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Posted

Another SS-/L-1300 based brick

And yes, this would mean 2 SpaceX launches in one month.

Shared access between AsiaSat (Hong Kong) and ThaiCom (Thailand)

NET Aug. 25, 2014
Launch window: TBD
Launcher: Falcon 9
Satellite: AsiaSat 6 / ThiaCom 7
Orbital Location: GEO 120

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Posted

The KSC schedule is now showing,

Launch: August 26

Window opens: 0106 Local (EDT)

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Posted

Launch window is now 0050-0405 Local (Eastern)

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Posted

From AsiaSat,

14 August 2014

AsiaSat Gets Ready for Second Launch of the Month !


Final preparations are in progress for the launch of AsiaSat 6 , following AsiaSat 8

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Posted

Static fire tomorrow, August 22.

SpaceX still on track for an August 26 launch at 0050-0405 Local (Eastern). The only potential issue at this time is weather.

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Posted

Static fire successful. Checking data.

One day launch slip to August 27. Nothing to do with the F9R Dev-1 issue at McGregor.

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Posted

Falcon 9 / Asisat-6 Launch Operations Forecast -- Launch Window: 27 Aug 2014 / 0450 - 0805Z (0050 - 0405EDT) -

Forecast: Given the great uncertainty of the tropical system, which may still be near the Spaceport through mid- week, the primary 24-hour delay concerns remain Cumulus and Anvil clouds and Liftoff Winds.

Launch day probability of violating launch weather constraints: 40% Primary concern(s): Cumulus and Anvil Cloud Rules, Liftoff Winds

24-hour delay overall probability of violating weather constraints: 40% Primary concern(s): Cumulus and Anvil Cloud Rules, Liftoff Winds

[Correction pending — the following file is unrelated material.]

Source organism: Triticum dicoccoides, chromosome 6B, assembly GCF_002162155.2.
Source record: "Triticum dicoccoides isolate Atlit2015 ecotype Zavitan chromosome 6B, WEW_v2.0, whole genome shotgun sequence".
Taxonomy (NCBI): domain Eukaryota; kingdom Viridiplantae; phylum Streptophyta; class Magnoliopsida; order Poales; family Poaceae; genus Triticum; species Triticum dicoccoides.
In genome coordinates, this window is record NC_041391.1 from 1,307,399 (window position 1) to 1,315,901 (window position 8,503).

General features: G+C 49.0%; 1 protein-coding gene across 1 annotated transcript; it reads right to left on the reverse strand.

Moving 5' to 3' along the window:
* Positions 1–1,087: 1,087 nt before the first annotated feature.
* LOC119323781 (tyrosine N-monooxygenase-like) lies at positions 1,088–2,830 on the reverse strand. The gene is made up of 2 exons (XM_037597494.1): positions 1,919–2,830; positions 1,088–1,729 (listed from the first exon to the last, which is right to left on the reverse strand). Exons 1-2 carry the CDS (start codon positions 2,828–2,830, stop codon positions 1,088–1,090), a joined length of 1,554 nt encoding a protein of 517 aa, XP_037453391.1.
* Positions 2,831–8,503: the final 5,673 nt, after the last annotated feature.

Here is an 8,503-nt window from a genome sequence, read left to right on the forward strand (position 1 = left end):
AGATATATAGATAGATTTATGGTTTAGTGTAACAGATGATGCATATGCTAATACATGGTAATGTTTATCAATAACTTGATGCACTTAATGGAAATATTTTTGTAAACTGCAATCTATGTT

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Posted

Whats this no reason scrub talk about?

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Posted

Seems to be an abundance of caution. Launch Readiness Review went fine.

AFICT there was a hiccup last night that turned out to be nothing, but took time & effort to clear. Elon made the call to get a fresh start.

Guess: may go this weekend.

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Posted

Postponed for a week or two to make sure all is well. Abundance of caution.

Within this we are told what happened to F9R Dev-1: a blocked sensor port.

August 26, 2014

Update on AsiaSat 6 Mission

"SpaceX has decided to postpone tomorrow's flight of AsiaSat 6. We are not aware of any issue with Falcon 9, nor the interfaces with the Spacecraft, but have decided to review all potential failure modes and contingencies again. We expect to complete this process in one to two weeks.

"The natural question is whether this is related to the test vehicle malfunction at our development facility in Texas last week. After a thorough review, we are confident that there is no direct link. Had the same blocked sensor port problem occurred with an operational Falcon 9, it would have been outvoted by several other sensors. That voting system was not present on the test vehicle.

"What we do want to triple-check is whether even highly improbable corner case scenarios have the optimal fault detection and recovery logic. This has already been reviewed by SpaceX and multiple outside agencies, so the most likely outcome is no change. If any changes are made, we will provide as much detail as is allowed under US law."